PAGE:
Author Topic: Mustachian tree removal  (Read 4895 times)

Case

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Mustachian tree removal
« on: July 07, 2015, 07:32:54 PM »
Apologies in advance for the bad language:

I am fucked; we have ~5 large trees in our backyard that are dead.  Probably taken out by the Ash borer, not sure.

They are all growing out of a creek which as eroded their roots; some of them are aimed to land on my house when they fall.  I have no idea how far off the falling is.

I probably need to have these fuckers removed.  PLEASE, help me figure out the cheapest way to do this that wont kill me or take out houses/powerlines in the process.  A few are aimed away from my house; I was thinking to leave these alone.  The ones that are most threatening to my house I was thinking I'd get lots of quotes from professional tree removers.  Maybe I can ask these guys to just do the bare minimum, such that I can take over the rest with a chainsaw?  Get them chopped to a more manageable height? (say from 50 ft down to 20 ft).
The more intermediate trees, I can try to partially trim manageable limbs.

I wont be climbing any trees myself; I'm probably crazy enough to give it a try, but my wife would kill me.  There are power lines somewhat nearby, so I can't just 'timber' the ones that aren't aimed at my house.

dragoncar

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Re: Mustachian tree removal
« Reply #1 on: July 07, 2015, 07:35:22 PM »
No idea if this will work, but would the power company do it since it threatens their lines?

Case

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Re: Mustachian tree removal
« Reply #2 on: July 07, 2015, 07:37:44 PM »
No idea if this will work, but would the power company do it since it threatens their lines?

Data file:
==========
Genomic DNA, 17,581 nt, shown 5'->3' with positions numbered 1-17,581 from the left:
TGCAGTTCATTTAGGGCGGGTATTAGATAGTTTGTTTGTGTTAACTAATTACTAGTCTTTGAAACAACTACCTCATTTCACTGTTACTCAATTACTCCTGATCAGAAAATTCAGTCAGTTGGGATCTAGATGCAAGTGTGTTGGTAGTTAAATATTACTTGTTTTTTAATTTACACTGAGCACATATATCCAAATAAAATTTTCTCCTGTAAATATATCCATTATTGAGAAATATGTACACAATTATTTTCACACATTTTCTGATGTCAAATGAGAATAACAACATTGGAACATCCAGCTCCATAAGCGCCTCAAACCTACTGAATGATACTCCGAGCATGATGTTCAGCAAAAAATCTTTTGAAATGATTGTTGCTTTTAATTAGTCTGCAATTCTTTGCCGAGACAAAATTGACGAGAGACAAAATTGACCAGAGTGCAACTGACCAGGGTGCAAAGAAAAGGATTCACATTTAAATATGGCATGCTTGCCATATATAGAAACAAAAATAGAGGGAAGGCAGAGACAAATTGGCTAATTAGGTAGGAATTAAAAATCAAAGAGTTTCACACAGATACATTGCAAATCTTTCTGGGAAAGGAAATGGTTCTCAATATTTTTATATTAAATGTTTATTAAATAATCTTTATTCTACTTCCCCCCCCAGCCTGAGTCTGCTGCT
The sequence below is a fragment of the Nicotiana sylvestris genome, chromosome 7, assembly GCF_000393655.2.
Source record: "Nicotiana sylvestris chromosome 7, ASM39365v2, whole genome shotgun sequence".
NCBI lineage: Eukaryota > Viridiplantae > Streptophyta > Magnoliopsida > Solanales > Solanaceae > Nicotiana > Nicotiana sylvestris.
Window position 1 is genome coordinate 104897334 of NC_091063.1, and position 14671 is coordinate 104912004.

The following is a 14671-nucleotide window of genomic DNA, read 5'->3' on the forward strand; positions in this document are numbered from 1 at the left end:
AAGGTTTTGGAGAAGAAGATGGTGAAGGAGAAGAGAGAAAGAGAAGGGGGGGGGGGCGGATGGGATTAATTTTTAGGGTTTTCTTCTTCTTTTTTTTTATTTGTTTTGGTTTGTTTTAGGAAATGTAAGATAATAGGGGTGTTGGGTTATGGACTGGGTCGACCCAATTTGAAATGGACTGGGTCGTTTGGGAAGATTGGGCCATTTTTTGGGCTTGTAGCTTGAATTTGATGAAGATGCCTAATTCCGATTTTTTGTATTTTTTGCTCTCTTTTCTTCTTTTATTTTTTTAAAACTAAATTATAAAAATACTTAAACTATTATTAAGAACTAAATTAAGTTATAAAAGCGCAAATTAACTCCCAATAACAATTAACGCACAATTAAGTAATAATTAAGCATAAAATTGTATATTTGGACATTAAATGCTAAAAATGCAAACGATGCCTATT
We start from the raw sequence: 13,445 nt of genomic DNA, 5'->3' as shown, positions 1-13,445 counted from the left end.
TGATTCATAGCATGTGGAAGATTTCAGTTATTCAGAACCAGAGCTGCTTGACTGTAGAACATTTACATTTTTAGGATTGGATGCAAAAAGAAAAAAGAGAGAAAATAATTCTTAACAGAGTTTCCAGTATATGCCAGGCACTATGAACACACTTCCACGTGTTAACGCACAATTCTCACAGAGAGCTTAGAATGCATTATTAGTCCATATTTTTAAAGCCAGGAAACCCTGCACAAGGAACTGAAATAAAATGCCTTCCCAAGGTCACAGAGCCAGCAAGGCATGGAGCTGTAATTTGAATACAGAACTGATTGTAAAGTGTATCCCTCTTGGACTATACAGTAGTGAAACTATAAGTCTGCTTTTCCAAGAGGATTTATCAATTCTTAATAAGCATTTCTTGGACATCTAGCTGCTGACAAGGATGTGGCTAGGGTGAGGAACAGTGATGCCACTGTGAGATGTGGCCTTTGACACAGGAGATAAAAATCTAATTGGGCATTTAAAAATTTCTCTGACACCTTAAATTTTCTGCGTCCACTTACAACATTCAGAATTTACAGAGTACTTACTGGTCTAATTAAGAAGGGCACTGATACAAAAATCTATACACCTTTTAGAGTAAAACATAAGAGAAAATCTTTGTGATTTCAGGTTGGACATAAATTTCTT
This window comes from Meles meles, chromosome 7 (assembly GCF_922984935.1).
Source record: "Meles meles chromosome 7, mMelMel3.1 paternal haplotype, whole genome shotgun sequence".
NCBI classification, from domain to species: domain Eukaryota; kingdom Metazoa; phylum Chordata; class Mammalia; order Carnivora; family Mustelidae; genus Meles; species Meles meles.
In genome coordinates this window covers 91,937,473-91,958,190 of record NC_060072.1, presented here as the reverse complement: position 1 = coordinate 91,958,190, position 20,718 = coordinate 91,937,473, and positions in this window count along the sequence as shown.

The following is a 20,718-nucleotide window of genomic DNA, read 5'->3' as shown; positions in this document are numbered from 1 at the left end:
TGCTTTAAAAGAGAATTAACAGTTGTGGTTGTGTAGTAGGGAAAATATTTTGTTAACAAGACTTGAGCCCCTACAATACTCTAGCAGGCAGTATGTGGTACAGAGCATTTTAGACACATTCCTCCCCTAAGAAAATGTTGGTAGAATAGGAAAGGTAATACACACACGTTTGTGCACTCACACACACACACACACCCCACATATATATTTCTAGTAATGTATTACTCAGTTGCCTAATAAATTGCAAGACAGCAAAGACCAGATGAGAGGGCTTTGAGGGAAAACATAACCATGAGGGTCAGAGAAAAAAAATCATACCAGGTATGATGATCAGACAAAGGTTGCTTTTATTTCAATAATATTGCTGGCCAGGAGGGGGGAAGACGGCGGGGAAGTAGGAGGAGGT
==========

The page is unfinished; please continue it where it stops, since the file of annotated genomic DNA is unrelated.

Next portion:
Tried that; they won't.

Our power company basically wont do anything unless the tree has fallen on the line, or is growing right on top of it.  These trees are distance, but in theory could hit the lines depending on how they fall; more likely they will hit my house.

thanks though

Axecleaver

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Re: Mustachian tree removal
« Reply #3 on: July 07, 2015, 07:58:19 PM »
Sounds like they're too far from the highway, too... I had a 100 year old maple tree on my property that was hit by lightning, and the highway department came out the next day, ground up the smaller bits, and left me a pile of wood chips and perfectly sawed up firewood, at no cost. Score!

It's probably best if you leave this one for the professionals. Your wife would be very upset if you broke your house. For trees that lean, I would ask the tree management companies to fell them, and you would go ahead and do the hard work of chopping them up and grinding them. You can rent a wood chipper for the majority of the cleanup. Assume you can use the wood, if not, cut it up and look on craigslist for the going rate of wood. Around here, it's about $200 a cord for green wood, $225 for wood 1 year seasoned.

Now, if you still want to give it a shot... Felling trees isn't hard. There are chainsaw techniques to use to direct the trees, which are limited. One method, you drive large spikes into the ground and tie lines to the tree to limit their fall. Another method is to climb the tree with leg spikes and drop portions of the tree until can be felled safely. Imagine a tree at the center of the clock; it leans to 3 o'clock and threatens your house. You tie lines at 9 and optionally at 3 and use a saw cut to drop it toward 6. With one rope at 9, the rope permits it to fall anywhere between 6 and 12. With two ropes, you can limit the fall to exactly 6 or 12, depending on your skill with cuts. Don't underestimate the weight of a tree; it is substantial.

StockBeard

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Re: Mustachian tree removal
« Reply #4 on: July 08, 2015, 01:47:08 AM »
Yeah, looks like the risk of doing it yourself totally outweighs the potential gain of not paying professionals here. I'd go with the pros, your idea of getting several quotes sounds good enough

former player

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Re: Mustachian tree removal
« Reply #5 on: July 08, 2015, 04:30:39 AM »